Confessional resentments would grow and sooner or later would erupt into a full-scale ethic-confessional civil war. Under such circumstances, there would be no reason for the Kurdish groups to maintain support for a unified Iraqi state. However, there still remains time for them to make an arrangement with Turkey to assume the role of protector of Iraqi Kurds. In return, Ankara could promise its goodwill and cooperation – also in the fight against the PKK.
Perhaps the most welcome scenario under the present circumstances would be a division of powers within Iraq. The precondition for this would be a clear timetable for American troop withdrawal linked to the fulfillment of certain minimal conditions. Then it would be possible for negotiations between the Iraqi government and those rebels demanding an end to the occupation, who are motivated, to some extent at least, by nationalistic aims, as opposed to the holy warriors.
Part of this spectrum could be integrated into new power structures. The militias of the Kurdish parties in the north and the Shiites in the south could provide a certain measure of security. Under the cover of a "Federal Republic of Iraq," the Shiite parties could establish an Islamic order in the territory under their control on the basis of the Iranian model.
The Kurds could strengthen their virtual autonomy. Contested constitutional issues and the drawing up of borders between the federal entities could be postponed until a later date.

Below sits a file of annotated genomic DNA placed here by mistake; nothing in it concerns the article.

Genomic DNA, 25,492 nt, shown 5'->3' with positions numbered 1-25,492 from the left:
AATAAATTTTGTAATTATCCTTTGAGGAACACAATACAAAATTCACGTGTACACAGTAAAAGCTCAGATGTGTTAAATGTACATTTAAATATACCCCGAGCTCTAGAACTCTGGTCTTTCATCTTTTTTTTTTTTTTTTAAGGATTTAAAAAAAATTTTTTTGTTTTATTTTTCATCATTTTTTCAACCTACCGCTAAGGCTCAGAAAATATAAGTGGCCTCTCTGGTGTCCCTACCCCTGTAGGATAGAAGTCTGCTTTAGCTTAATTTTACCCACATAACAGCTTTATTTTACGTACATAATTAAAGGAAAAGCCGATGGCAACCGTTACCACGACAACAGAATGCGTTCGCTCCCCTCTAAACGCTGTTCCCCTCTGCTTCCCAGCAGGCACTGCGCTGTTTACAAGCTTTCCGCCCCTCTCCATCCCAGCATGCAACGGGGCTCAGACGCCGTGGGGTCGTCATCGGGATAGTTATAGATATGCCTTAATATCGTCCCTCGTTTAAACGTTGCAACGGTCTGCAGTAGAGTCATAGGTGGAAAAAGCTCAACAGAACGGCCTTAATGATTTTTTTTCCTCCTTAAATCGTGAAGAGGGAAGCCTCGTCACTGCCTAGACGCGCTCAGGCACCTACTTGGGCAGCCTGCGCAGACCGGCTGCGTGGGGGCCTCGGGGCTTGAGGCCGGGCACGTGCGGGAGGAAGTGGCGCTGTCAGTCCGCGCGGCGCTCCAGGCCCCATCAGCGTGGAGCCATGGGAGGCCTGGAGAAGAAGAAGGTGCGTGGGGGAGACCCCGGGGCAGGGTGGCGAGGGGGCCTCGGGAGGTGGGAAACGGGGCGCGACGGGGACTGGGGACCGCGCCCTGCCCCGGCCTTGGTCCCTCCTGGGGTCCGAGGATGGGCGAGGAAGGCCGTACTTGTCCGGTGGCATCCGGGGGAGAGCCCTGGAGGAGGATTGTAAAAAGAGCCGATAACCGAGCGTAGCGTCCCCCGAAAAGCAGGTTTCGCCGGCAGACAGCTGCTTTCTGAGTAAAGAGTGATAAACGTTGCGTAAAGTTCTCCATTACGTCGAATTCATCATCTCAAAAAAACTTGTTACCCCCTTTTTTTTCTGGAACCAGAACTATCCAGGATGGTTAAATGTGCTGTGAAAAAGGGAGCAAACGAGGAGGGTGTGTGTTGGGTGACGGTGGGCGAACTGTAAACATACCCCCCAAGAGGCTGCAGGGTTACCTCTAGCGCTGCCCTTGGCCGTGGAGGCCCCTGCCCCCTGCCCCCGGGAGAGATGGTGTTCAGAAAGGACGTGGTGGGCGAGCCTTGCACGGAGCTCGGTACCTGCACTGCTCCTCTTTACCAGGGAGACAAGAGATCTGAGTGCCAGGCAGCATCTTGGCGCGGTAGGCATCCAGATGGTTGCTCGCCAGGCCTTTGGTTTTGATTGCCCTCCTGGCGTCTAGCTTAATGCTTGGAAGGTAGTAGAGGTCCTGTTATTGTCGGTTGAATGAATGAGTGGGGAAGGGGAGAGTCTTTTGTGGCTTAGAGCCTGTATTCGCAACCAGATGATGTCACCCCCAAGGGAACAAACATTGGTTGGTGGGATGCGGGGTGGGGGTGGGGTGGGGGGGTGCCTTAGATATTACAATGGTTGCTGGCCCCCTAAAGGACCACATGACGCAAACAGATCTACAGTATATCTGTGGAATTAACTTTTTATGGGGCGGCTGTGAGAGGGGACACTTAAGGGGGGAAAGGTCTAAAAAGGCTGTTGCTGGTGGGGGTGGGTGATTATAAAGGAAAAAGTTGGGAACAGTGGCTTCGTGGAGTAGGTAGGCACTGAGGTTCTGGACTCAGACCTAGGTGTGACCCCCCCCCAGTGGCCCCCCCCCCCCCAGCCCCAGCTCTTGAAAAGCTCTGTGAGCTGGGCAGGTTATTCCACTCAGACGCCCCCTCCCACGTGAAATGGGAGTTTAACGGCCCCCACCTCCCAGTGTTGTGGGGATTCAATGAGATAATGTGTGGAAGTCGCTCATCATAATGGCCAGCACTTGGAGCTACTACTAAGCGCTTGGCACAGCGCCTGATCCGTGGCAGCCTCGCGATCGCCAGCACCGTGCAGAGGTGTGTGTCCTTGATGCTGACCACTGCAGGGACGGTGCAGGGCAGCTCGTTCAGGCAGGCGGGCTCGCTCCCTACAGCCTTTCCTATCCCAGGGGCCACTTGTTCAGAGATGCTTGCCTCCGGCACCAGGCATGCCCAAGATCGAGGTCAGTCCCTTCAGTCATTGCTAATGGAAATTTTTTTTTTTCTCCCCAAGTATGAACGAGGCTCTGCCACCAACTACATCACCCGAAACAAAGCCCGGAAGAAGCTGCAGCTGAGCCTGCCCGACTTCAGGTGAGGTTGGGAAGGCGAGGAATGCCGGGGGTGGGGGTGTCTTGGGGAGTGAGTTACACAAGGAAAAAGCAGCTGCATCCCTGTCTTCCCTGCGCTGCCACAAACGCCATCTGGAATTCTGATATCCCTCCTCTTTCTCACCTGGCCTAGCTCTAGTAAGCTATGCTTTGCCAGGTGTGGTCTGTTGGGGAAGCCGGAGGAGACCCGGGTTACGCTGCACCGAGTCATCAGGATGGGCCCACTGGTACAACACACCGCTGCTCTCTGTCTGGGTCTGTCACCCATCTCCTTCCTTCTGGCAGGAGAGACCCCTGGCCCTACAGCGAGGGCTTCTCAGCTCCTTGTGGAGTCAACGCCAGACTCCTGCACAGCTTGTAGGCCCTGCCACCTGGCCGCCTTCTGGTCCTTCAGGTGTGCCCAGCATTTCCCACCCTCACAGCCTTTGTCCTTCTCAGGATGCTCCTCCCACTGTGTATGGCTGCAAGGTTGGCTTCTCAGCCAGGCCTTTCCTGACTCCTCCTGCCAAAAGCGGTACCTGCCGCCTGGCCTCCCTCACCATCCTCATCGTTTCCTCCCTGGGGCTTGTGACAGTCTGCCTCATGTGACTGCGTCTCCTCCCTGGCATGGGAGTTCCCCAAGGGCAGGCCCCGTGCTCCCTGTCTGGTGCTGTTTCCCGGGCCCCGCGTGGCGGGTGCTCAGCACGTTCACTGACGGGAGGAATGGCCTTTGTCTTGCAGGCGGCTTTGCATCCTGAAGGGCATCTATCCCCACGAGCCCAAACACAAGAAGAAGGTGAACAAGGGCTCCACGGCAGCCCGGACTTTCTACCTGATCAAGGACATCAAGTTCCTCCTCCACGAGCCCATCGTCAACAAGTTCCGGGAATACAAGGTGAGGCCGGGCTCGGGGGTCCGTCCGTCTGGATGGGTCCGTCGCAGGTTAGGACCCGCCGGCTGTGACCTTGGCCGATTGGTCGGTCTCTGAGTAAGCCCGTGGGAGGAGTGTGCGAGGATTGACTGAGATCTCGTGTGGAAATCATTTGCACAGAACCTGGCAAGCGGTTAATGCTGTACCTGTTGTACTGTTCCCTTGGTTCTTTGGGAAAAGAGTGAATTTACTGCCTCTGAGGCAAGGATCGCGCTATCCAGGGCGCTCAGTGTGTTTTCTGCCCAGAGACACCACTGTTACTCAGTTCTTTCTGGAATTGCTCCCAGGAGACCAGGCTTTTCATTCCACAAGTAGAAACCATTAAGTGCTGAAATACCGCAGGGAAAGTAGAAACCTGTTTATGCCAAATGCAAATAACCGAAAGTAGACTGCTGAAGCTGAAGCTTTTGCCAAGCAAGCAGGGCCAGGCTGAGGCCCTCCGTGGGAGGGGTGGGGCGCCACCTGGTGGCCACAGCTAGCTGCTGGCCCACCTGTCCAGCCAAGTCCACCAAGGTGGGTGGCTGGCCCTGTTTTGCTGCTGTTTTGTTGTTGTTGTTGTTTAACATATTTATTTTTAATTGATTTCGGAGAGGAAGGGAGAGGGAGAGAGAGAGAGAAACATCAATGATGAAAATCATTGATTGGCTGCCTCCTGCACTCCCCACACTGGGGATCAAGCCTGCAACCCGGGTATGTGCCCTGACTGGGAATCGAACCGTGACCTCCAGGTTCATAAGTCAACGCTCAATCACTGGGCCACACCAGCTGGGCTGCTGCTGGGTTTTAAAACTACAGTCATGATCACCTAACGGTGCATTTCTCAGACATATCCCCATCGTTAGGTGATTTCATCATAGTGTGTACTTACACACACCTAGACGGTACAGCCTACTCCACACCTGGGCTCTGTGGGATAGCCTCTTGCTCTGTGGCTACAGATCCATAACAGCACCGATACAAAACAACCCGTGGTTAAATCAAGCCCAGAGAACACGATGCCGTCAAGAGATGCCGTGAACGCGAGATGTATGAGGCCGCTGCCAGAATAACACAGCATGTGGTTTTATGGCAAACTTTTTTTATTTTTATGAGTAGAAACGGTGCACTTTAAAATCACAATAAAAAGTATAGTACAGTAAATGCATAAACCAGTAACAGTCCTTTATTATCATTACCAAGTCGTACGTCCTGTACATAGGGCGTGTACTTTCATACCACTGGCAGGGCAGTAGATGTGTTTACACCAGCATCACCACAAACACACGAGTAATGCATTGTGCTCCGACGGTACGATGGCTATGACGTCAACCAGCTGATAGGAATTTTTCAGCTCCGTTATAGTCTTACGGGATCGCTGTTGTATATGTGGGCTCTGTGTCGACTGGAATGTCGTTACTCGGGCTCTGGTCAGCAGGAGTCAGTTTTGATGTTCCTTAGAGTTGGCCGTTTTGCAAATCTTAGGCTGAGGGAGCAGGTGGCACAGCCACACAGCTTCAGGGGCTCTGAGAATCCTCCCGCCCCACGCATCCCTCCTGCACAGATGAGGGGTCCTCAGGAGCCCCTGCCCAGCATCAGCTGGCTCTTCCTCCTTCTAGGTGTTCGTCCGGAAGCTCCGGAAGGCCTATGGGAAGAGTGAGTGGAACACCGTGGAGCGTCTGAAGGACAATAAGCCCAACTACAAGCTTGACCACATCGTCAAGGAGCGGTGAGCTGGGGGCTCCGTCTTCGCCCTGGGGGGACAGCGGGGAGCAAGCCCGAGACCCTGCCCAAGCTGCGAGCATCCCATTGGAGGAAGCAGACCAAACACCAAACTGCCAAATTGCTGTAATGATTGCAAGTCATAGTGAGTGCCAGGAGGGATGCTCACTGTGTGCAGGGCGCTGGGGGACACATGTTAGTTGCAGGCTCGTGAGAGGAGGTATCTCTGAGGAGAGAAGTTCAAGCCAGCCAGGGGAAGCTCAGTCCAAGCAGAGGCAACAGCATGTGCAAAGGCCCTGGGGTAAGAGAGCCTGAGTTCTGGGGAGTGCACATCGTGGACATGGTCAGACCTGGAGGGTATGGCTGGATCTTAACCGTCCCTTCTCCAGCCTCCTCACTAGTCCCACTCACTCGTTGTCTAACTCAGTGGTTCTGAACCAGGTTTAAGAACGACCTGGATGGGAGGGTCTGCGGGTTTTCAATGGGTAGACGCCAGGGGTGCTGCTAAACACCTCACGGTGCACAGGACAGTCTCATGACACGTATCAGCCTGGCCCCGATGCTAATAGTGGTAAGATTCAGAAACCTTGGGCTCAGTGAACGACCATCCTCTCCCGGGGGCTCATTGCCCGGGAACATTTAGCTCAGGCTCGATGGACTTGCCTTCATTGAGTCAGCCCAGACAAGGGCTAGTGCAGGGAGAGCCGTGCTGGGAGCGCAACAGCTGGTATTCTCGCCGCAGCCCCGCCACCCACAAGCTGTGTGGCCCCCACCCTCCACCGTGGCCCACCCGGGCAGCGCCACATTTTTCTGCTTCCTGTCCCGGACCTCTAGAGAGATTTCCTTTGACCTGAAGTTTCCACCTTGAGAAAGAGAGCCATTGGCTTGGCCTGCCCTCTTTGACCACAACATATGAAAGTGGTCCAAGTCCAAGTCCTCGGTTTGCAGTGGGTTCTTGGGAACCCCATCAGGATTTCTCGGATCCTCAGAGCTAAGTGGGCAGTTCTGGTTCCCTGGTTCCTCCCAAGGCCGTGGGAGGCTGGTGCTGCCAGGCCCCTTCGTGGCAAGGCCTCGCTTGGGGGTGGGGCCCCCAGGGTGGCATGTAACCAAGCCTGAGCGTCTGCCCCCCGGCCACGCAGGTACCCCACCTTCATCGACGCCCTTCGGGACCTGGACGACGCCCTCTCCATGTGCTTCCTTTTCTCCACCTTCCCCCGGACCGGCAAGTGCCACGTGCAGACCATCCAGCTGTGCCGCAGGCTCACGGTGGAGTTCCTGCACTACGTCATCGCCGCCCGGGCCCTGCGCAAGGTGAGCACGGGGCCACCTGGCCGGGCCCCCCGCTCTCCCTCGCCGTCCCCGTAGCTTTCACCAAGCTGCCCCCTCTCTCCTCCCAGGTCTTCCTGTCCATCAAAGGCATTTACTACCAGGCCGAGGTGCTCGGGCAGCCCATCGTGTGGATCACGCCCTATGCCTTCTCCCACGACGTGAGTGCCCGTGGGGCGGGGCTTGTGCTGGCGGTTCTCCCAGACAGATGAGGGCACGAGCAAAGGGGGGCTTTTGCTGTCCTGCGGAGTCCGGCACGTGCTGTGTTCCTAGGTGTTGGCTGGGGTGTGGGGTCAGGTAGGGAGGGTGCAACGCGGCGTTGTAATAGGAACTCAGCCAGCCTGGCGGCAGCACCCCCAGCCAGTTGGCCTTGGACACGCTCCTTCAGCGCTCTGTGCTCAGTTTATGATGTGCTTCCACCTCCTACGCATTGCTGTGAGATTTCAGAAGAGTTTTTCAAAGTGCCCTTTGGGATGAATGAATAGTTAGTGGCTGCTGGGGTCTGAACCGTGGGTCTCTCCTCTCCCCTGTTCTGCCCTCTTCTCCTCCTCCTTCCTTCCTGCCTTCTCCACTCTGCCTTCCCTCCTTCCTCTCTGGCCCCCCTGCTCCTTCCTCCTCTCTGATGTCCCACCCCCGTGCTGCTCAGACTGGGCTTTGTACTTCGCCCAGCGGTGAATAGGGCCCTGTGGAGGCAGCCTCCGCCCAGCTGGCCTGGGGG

None of this meets democratic standards. A civil war can presumably only be averted if, at the same time, an agreement on the distribution of oil income can be reached, which also takes into consideration the interests of the Sunnis in central Iraq. In this scenario, the Kurds would have no immediate grounds to announce their separation from Iraq.
Proposals for Germany and the EU
Germany and the EU should proceed along two tracks. They should continue their efforts to support the new Iraq towards self-reliance. Simultaneously, Germany and the EU have to prepare for the possible breakup of the country, particularly the separation of the Kurdish region.
There should be no doubt whatsoever that such a separation is not in the interest of Europe, as it would heighten regional tensions and instability. Yet, there is no reason to cling to the illusion of a unitary state when the Iraqis themselves have no such interest.
Germany and the EU have more opportunities, if any at all, to influence events in the Kurdish-Iraqi-Turkish zone of conflict than in either central Iraq or in the south. The EU has to make clear to the neighboring states of Iran, Syria, and, above all, Turkey, that they are expected to play a constructive role.
The EU can also offer the prospect of diplomatic recognition to the Iraqi Kurds if they peacefully solve the border problem and the issue of Kirkuk, as well as guaranteeing the protection of minorities in their territory. Here, the deployment of a European peace keeping force would make sense.
© Süddeutsche Zeitung/Qantara.de 2006
Translated from the German by John Bergeron